A family who want to cultivate 70 crops on land they own, and live on it with minimal environmental impact, have suffered a setback.

Stephen Morris submitted an application for a 1.2-hectare site north of Llandeilo to Carmarthenshire Council under the Welsh Government’s One Planet Development policy.

The scheme was recommended for approval by council officers but a majority of the council’s planning committee voted against it.

Objecting councillors said they didn’t think the applicant, his partner, and child needed to live on site, especially as no livestock were going to be kept there, only ducks and hens.

They were worried about how the project, if approved, would be monitored – and they strongly questioned the independence of an appraisal of the scheme which was commissioned by the council.

Council officers refuted the independence suggestion with one saying the planning department had told the authors of the appraisal to seek further information before producing a second final report.

A legal officer said the appraisal concluded that the scheme would comply with One Planet Development policies and that if the committee turned the application down the appraisal document “will be trotted out” at appeal should the applicant take that course of action.

Cllr Kevin Madge, who voted in favour of the application, said it would be “awful” if the council had costs awarded against it at appeal and that he was “appalled” at the refusal decision and the reasons to justify it.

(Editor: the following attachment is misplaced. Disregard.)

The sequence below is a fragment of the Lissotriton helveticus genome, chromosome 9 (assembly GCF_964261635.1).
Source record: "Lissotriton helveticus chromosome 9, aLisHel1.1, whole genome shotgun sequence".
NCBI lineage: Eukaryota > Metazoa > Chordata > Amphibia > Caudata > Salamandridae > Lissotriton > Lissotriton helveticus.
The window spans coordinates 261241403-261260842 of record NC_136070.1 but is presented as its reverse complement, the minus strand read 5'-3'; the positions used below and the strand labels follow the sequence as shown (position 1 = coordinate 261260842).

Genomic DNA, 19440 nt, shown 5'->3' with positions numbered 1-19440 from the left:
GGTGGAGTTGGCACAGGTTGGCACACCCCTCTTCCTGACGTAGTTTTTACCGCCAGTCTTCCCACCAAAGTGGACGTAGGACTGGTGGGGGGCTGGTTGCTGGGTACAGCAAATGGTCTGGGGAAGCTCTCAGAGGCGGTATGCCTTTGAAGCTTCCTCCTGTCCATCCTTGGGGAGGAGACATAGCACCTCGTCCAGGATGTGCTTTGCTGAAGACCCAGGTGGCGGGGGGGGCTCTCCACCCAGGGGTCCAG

Council committee chairman, Cllr Alun Lenny, said: “I regret to say I agree with you, Cllr Madge.”

The application set out how the land would be divided into zones covering horticultural and re-wilding areas, a forest garden, beehives, and willow and wildflower meadow. A timber-clad three-bedroom property with a turfed roof was also proposed plus outbuildings.

The report before the committee said the site was estimated to produce 44% of the food needs of the three-strong household. A further 21% would be bought from income derived from activities on the land such as music therapy sessions and vegetable boxes for sale locally. This combined figure of 65% would meet a policy requirement about basic food needs.

There were 43 letters of support for Mr Morris’ application and nine objections, including from Manordeilo and Salem Community Council.

Ward county councillor Joseph Davies, who is also on the planning committee, said he had worked on the land in question years ago and that on occasions it had been too wet to cultivate silage.

It was not, he said, “easily workable”.

He added: “I would question that an area this size would satisfy a family of three.”

Cllr Davies’s proposal to vote against the scheme was seconded by Cllr Gareth Thomas who said it would be more environmentally friendly if the applicants lived in an existing house nearby rather than building a dwelling on site.

“I don’t think what’s before us is in the spirit of OPD (One Planet Development policy),” he said. “To me this does not stack up.”

Cllr Madge said the applicants deserved a shot at making a success of the proposal.

“These people want to have a go at this, we can see the enthusiasm they have,” he said. “I only feel we should be giving them the opportunity.”